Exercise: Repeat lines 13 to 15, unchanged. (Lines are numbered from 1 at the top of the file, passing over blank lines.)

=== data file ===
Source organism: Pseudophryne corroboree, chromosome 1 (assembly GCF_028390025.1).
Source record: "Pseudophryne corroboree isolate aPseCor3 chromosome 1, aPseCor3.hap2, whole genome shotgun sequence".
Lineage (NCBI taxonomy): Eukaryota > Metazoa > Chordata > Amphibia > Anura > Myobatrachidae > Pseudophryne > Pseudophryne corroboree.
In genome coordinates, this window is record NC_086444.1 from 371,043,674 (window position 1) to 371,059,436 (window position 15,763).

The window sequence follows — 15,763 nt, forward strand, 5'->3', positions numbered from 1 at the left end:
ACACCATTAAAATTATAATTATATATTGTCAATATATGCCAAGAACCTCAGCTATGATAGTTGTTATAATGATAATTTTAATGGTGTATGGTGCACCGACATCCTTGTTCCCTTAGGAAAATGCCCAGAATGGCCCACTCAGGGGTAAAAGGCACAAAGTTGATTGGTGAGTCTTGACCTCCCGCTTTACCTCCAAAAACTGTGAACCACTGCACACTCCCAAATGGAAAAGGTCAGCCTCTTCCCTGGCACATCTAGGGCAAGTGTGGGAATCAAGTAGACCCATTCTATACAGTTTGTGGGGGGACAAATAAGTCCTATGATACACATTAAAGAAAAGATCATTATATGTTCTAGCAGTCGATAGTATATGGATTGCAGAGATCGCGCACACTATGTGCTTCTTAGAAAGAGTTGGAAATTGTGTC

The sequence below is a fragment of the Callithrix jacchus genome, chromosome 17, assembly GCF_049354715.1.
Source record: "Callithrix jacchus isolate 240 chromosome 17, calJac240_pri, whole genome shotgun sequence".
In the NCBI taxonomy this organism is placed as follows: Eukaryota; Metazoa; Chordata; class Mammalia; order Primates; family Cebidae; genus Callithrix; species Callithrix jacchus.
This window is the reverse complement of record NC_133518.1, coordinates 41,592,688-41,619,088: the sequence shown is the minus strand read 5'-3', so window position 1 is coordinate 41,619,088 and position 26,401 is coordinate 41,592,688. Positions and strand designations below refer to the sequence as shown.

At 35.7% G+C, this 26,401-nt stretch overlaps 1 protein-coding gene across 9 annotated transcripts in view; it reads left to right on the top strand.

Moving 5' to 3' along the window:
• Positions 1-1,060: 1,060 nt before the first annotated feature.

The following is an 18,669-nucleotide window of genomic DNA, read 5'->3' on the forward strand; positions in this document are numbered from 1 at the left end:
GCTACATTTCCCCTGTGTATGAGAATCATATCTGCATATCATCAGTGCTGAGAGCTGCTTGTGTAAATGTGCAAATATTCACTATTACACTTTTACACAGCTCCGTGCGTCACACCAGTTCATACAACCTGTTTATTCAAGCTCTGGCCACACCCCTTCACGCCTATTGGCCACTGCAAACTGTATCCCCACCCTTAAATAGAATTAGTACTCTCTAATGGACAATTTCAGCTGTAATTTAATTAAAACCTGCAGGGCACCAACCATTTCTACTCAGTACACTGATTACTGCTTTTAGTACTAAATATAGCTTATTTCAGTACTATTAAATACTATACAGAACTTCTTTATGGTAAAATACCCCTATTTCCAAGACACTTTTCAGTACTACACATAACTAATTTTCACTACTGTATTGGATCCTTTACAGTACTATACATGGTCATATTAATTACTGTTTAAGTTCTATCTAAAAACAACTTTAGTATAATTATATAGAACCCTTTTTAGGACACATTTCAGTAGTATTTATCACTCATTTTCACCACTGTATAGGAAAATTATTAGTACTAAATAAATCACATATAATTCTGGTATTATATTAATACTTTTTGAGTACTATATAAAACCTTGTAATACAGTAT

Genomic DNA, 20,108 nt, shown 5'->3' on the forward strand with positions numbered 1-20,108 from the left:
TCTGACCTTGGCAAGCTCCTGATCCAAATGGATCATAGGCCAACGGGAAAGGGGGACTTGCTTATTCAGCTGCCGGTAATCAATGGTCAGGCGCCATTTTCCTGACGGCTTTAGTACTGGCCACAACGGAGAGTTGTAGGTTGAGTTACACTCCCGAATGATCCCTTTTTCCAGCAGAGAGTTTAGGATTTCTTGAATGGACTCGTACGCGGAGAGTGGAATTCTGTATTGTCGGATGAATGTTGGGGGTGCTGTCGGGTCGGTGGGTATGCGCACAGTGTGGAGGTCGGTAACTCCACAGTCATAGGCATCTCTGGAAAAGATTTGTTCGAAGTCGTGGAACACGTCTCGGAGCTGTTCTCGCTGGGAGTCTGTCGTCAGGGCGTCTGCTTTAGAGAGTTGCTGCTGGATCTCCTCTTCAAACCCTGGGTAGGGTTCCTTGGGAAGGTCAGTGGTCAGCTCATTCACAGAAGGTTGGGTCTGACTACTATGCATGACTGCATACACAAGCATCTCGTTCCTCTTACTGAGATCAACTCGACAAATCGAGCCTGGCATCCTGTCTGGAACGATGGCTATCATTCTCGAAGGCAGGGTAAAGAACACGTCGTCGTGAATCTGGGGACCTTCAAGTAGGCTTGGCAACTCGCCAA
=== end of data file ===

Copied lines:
• Positions 1-1,060: 1,060 nt before the first annotated feature.

The following is an 18,669-nucleotide window of genomic DNA, read 5'->3' on the forward strand; positions in this document are numbered from 1 at the left end:
GCTACATTTCCCCTGTGTATGAGAATCATATCTGCATATCATCAGTGCTGAGAGCTGCTTGTGTAAATGTGCAAATATTCACTATTACACTTTTACACAGCTCCGTGCGTCACACCAGTTCATACAACCTGTTTATTCAAGCTCTGGCCACACCCCTTCACGCCTATTGGCCACTGCAAACTGTATCCCCACCCTTAAATAGAATTAGTACTCTCTAATGGACAATTTCAGCTGTAATTTAATTAAAACCTGCAGGGCACCAACCATTTCTACTCAGTACACTGATTACTGCTTTTAGTACTAAATATAGCTTATTTCAGTACTATTAAATACTATACAGAACTTCTTTATGGTAAAATACCCCTATTTCCAAGACACTTTTCAGTACTACACATAACTAATTTTCACTACTGTATTGGATCCTTTACAGTACTATACATGGTCATATTAATTACTGTTTAAGTTCTATCTAAAAACAACTTTAGTATAATTATATAGAACCCTTTTTAGGACACATTTCAGTAGTATTTATCACTCATTTTCACCACTGTATAGGAAAATTATTAGTACTAAATAAATCACATATAATTCTGGTATTATATTAATACTTTTTGAGTACTATATAAAACCTTGTAATACAGTAT